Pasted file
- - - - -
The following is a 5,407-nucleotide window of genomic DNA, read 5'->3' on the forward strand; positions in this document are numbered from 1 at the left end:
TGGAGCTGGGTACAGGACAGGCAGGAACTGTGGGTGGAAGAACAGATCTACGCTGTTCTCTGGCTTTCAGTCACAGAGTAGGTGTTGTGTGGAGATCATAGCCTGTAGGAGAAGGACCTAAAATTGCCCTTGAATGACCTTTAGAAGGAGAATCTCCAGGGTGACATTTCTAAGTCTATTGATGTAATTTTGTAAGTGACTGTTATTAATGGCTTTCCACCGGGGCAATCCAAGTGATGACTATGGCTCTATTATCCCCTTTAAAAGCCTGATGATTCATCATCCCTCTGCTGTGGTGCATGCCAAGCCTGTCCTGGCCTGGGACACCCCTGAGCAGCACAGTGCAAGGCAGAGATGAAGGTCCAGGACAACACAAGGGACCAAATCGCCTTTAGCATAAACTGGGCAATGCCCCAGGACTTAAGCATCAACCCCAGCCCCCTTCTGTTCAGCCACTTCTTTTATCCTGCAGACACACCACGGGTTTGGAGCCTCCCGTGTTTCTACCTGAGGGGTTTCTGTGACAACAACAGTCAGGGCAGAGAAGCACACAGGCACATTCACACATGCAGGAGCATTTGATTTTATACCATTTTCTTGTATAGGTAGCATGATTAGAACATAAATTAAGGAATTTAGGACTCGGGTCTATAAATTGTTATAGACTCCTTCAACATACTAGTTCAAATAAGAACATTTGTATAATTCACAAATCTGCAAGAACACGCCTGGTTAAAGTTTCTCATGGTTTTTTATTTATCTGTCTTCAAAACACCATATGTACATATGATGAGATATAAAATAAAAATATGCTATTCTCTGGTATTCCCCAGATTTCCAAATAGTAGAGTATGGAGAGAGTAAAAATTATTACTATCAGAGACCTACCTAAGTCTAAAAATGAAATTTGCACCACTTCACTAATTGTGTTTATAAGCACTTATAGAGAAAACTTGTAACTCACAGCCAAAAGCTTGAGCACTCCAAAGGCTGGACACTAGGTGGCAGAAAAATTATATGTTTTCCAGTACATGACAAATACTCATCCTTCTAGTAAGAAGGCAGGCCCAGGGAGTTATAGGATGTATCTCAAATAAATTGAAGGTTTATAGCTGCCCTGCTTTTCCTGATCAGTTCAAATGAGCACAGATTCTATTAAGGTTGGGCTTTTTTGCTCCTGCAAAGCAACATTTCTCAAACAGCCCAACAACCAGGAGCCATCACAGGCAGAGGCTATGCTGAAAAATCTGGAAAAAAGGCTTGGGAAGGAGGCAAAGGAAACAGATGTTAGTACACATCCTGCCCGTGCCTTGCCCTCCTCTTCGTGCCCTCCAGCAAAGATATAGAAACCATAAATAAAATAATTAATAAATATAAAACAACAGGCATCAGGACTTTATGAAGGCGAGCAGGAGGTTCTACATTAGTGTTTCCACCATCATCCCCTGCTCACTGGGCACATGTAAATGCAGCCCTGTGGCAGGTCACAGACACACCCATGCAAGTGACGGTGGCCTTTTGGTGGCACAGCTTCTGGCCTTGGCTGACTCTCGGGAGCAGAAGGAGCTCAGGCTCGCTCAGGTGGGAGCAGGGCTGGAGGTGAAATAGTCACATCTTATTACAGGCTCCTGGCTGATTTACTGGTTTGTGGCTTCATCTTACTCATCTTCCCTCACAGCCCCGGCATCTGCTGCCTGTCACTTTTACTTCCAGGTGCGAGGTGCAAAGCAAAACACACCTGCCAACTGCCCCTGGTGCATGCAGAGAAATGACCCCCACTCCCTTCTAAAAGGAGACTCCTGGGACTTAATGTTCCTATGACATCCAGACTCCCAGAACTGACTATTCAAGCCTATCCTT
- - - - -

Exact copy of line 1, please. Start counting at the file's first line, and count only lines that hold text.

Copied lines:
The following is a 5,407-nucleotide window of genomic DNA, read 5'->3' on the forward strand; positions in this document are numbered from 1 at the left end: